France Orders Closure of Migrant Camp After Shootings, Clashes
Days after clashes in which migrants and guards were shot and stabbed, France announced that the rapidly growing camp near the port of Dunkirk must be dismantled “as soon as possible”.
Speaking of security concerns and “unacceptable” behaviour by migrants living at the ‘Grande-Synthe’ camp, Bruno Le Roux said France “cannot let things go on like this”.
“The question is no longer today about merely restoring public order. It is about the progressive dismantling of the camp, which must begin as soon as possible”, he said on Wednesday.
Speaking at a Senate committee, the minister also made mention of “unacceptable” behaviour by migrants who prevent other residents at the camp from using its facilities such as showers, demanding “ransoms” and money for their use.
Mr Le Roux also highlighted rising violence at the site, which has seen regular clashes in recent weeks, including on Friday when two people were shot and two stabbed
The camp’s population has more than doubled since the destruction of the ‘jungle’ camp at Calais in October, and is now thought to be holding around 1,500 migrants who are hoping to break into Britain.
Noting that migrant flows are continuing to arrive at the site, the minister warned that the camp, which was built by pro-mass migration, Soros-funded NGO Doctors Without Borders, had become “itself a factor” in drawing migrants who want to illegally cross to the UK.
The Telegraph reports that the Interior Minister’s announcement came as a surprise to Dunkirk mayor Damien Carème, who pushed for the camp to be built to meet international humanitarian standards.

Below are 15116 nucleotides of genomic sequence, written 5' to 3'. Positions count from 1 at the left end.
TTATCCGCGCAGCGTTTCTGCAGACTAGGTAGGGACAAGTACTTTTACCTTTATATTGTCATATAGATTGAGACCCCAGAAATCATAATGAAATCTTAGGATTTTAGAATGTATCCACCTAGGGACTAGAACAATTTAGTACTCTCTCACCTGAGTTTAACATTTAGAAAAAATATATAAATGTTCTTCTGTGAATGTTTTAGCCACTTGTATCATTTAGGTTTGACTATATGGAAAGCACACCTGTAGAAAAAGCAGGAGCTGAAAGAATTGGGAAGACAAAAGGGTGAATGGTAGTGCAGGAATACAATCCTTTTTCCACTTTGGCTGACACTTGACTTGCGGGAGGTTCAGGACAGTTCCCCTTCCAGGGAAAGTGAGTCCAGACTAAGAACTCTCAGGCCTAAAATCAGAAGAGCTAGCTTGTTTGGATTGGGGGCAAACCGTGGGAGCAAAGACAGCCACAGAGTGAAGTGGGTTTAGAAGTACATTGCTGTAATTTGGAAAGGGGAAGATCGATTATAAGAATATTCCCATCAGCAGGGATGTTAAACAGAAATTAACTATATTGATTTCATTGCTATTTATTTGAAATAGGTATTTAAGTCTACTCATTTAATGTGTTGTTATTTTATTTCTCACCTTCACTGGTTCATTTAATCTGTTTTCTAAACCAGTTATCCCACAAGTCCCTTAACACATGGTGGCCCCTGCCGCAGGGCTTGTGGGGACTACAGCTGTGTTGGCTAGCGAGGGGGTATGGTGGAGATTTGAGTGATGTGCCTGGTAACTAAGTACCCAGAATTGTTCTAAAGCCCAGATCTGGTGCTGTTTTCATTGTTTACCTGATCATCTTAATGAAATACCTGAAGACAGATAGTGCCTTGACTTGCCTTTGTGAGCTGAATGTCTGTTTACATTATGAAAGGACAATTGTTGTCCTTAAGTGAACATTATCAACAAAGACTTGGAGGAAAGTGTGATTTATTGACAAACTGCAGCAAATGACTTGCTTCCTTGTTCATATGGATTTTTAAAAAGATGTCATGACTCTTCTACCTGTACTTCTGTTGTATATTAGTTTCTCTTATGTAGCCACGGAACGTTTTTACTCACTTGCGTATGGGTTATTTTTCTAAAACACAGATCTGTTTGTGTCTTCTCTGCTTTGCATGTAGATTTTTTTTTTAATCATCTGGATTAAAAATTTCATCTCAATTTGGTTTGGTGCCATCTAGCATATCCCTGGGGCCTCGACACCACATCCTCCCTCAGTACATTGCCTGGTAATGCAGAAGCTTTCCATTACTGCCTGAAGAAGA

This camp is more necessary than ever as if there is one today, it’s because the humanitarian response wasn’t sufficient.
“There is no solution. If we’ve reached 1,500 people in the camp, it’s because there aren’t enough places in welcome and orientation centres. It’s plain to see we have played an indispensable role and I don’t see how to stop this role”, the Green politician said.
In February, the head of Britain’s Immigration Services union told the BBC that huge holes in Britain’s border controls act as an incentive to people traffickers, because the majority of migrants are allowed to stay if they “get on the back of a lorry and get to the UK”.
Lucy Moreton also revealed lack of resources means that migrants found to have entered the country illegally are often told to make their own way to a processing centre more than 50 miles away, and that authorities “have no way of knowing” who newcomers really are.